Tips For Identifying Corporate
Culture And Your Fit
Nimish Thakkar, MS, MBA,
CCMC, CPRW, SaiCareers.com,
January 04, 2006
All of us
are unique, they say, and so are organizations. Every company, though
comprised of diverse individuals, adheres to a certain common pattern
for conducting routine business activities and for making internal
decisions. While experts differ on the exact definition of corporate
culture, this general behavioral thread running through the company is
probably the simplest indicator of its corporate culture, a culture
that is uniquely its own.
Of what importance could corporate culture possibly be to a job
seeker? Well, most workers spend almost 10–12 hours at work; corporate
culture affects employees at multiple levels, including work
arrangements, work hours, dress codes, professional development,
promotions, values, compensation, environment, etc.
Identifying a company’s culture, however, is often challenging. We
have outlined a few tips and resources to help you with the process:
Researching information about the company is
the first step in identifying corporate culture. Our company research
section features a wealth of resources for this purpose. The resources
range from industry associations to news stories and press releases,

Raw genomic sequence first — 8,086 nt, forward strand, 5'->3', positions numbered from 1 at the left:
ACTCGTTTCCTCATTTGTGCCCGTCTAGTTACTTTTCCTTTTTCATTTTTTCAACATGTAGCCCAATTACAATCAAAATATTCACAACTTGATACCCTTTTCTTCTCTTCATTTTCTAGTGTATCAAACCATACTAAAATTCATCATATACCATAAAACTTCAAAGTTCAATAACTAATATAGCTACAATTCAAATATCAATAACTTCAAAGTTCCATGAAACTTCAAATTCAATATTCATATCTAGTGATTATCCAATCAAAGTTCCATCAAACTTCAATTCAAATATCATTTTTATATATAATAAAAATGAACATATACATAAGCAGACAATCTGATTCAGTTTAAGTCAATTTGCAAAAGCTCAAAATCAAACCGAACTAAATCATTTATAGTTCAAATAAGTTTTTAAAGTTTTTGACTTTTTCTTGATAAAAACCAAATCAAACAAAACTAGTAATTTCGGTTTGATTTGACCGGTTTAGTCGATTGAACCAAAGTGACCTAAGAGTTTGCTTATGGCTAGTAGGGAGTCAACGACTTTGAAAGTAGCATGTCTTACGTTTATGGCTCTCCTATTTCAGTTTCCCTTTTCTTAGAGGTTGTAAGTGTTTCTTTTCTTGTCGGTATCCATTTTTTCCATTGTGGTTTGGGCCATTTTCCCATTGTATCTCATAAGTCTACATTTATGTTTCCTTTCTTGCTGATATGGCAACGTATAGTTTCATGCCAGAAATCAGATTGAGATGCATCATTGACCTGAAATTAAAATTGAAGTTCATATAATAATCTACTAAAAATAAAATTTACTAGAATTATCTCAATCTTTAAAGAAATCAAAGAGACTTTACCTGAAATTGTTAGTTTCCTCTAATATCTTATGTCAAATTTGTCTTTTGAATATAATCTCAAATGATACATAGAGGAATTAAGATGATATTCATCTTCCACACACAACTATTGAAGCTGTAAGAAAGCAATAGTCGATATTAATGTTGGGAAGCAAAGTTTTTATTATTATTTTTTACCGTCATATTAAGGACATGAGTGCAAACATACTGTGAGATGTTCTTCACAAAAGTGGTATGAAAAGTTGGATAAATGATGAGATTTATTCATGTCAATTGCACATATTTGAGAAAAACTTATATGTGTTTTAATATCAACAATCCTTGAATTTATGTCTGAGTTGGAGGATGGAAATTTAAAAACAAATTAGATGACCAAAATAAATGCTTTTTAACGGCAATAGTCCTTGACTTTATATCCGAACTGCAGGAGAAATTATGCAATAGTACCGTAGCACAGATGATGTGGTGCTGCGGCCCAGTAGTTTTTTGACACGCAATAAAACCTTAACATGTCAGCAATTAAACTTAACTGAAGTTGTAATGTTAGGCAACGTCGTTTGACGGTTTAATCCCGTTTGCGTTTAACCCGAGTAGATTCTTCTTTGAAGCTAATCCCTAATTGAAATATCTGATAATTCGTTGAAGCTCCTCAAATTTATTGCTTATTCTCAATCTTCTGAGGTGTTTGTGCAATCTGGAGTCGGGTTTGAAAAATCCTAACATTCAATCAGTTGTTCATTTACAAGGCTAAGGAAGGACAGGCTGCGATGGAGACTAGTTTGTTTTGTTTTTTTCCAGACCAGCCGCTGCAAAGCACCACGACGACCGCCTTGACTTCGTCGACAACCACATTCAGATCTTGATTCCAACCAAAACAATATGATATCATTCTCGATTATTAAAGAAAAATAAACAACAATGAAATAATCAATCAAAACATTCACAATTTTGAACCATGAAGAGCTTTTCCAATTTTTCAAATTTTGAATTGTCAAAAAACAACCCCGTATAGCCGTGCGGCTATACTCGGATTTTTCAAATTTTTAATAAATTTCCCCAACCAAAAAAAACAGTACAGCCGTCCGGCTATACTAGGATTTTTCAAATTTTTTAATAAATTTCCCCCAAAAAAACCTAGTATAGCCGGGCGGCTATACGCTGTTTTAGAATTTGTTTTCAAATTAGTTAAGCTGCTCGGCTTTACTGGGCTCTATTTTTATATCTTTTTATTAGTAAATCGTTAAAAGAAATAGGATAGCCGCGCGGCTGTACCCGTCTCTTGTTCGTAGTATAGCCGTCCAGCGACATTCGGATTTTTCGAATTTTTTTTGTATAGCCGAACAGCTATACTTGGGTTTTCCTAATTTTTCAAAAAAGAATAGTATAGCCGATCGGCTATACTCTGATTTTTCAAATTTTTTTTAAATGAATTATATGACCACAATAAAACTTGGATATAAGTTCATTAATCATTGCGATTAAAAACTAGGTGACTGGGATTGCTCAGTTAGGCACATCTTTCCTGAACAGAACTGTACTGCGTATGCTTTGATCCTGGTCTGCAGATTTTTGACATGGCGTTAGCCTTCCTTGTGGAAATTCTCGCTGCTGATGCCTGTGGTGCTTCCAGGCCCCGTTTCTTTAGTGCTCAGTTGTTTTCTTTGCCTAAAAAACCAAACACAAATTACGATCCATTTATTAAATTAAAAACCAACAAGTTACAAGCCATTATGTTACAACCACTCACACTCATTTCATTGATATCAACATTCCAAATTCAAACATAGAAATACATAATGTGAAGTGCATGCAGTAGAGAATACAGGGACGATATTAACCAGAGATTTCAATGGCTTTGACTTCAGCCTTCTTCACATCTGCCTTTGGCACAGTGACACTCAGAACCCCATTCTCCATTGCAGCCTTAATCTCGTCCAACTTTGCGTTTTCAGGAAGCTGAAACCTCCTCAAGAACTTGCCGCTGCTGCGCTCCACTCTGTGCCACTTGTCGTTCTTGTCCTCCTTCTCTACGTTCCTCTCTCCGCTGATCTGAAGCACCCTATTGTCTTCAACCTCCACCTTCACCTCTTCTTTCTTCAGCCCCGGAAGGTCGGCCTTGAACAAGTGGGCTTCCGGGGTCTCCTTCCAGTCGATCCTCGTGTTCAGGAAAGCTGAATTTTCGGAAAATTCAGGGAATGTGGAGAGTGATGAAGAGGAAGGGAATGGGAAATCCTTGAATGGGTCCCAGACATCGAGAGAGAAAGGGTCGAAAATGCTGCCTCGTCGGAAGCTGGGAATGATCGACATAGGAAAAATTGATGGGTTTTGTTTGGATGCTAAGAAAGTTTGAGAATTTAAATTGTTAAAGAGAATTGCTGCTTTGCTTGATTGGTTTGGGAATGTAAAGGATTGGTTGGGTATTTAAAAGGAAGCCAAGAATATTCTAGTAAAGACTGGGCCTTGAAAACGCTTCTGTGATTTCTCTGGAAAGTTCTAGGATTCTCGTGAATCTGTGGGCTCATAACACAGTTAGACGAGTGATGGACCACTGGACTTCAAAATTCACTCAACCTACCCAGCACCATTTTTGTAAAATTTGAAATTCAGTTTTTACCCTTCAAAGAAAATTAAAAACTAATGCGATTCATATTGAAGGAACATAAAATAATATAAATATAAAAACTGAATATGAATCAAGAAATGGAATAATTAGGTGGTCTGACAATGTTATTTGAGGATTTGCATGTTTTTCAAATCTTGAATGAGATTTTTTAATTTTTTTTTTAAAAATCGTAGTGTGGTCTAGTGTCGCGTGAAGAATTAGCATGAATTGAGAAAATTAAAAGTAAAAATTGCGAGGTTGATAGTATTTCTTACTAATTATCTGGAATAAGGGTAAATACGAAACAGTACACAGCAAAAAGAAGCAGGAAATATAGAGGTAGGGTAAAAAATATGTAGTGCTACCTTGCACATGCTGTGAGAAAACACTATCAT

all of which provide valuable information about the company’s culture.
If you are currently interviewing, the
interviewer may be able to offer several tips about the company’s
culture. Some of these tips may be express statements, while others
are ones you need to observe and decipher. Depending on the
interviewer’s personality and the level of comfort you establish, you
may be able to ask the following questions:
What is a typical career path for someone starting from my position?
How are people promoted? (Look for patterns.)
Will I be expected to work with teams or alone? (Helps determine the
company’s work environment.)
What professional development programs are offered to employees? (What
is the pattern here? Is it leadership? hands-on skills development?
overall development? The answers will give you an indication of what
the company values in its employees.)
What benefits does the company offer? (Sometimes, the benefits may
include free gym membership or flexible work hours.)
While asking questions to the interviewer, don’t ever give the
impression that you don’t like the responses. Always sound
enthusiastic about the answers, irrespective of what you personally
In addition to the discussion, you should also be on the lookout for
clues, such as the interviewer’s personality, the kind of questions
being asked (is the interviewer following a pattern?), the level of
involvement, dress, communication style, etc. Be careful, though,
don’t judge the entire company based on just one interview.
Speaking with key individuals
In addition to the interviewer,
you may also have the opportunity to speak with -- or know -- other
individuals within the organization. Such individuals could include
employees, recruiters, vendors, customers, contractors, etc. The